As reported via bugzilla 214239 (and several others), we've found GFS needs to fine-tune it current retain policy to meet the latency sensitive application requirement. Two particular issues we've found via the profiling data (collected from several customers' run time environment) are:

  • Glocks stay in exclusive state for too long that end up with burst mode flushing activities (and other memory/io issues) that could subsequently push file access time out of bound for latency sensitive applications.
  • System could easily spend half of it CPU cycles in lock hash search calls due to large amount of glocks accumulation (ref: "214239":https://bugzilla.redhat.com/bugzilla/show_bug.cgi?id=214239#c1).

We have been passing few VM tuning tips, together with a shorter (tunable) demote_secs, to customers and find they do relieve problem#1 symptoms greatly. Note that the "demote_secs" is the time interval used by the existing glock scan daemon to move locks into less restricted states if unused. This implies on an idle system, all locks will be moved into "unlocked" state eventually. Unfortunately, "unlocked" does not imply these glocks will be removed from the system. Actually they'll stay there forever until:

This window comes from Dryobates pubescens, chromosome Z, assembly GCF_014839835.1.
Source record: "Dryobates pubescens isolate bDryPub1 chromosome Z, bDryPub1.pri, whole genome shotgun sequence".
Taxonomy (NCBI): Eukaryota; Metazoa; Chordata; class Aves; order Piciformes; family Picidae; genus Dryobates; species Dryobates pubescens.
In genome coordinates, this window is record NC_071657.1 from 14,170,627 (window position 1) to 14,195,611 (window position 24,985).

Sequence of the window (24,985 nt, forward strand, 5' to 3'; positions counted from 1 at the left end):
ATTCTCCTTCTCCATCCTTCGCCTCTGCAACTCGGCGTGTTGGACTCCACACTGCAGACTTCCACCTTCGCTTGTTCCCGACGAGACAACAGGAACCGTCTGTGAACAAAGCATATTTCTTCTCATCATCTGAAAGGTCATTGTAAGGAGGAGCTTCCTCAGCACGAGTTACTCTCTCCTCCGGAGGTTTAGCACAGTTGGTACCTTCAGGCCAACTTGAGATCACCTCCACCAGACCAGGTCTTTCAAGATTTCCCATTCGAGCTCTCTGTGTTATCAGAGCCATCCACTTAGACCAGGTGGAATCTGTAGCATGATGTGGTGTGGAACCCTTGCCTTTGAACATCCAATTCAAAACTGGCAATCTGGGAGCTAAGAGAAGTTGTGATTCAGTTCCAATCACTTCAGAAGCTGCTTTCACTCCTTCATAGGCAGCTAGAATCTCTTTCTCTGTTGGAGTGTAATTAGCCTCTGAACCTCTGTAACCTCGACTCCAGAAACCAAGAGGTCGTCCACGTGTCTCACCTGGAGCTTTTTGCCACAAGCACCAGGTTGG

1. the inode (file) is explicitly deleted (on-disk deletion), or
  2. VM issues prune_icache() call due to memory pressure, or
  3. Umount command kicks in, or
  4. Lock manager issues an LM_CB_DROPLOCKS callback.

When problem#2 first popped up in RHEL3 time frame, we naturally went thru the above 4 routes to look for solution. I forgot under what conditions Lock Manager could issue the DROPLOCK callback. However, in reality, (3) and (4) share "one" very same exported VFS layer call to do its core job - that is invalidate_inodes(). This vfs call walks thru 4 (global vfs) inodes lists to find the entry that belongs to this particular filesystem. For each entry found, it is removed. The operation, interestingly, overlaps with (2) (VM prune_icache call). The difference is that prune_icache() scans only one list (inode_unused) and selectively purges inode, instead of all of them.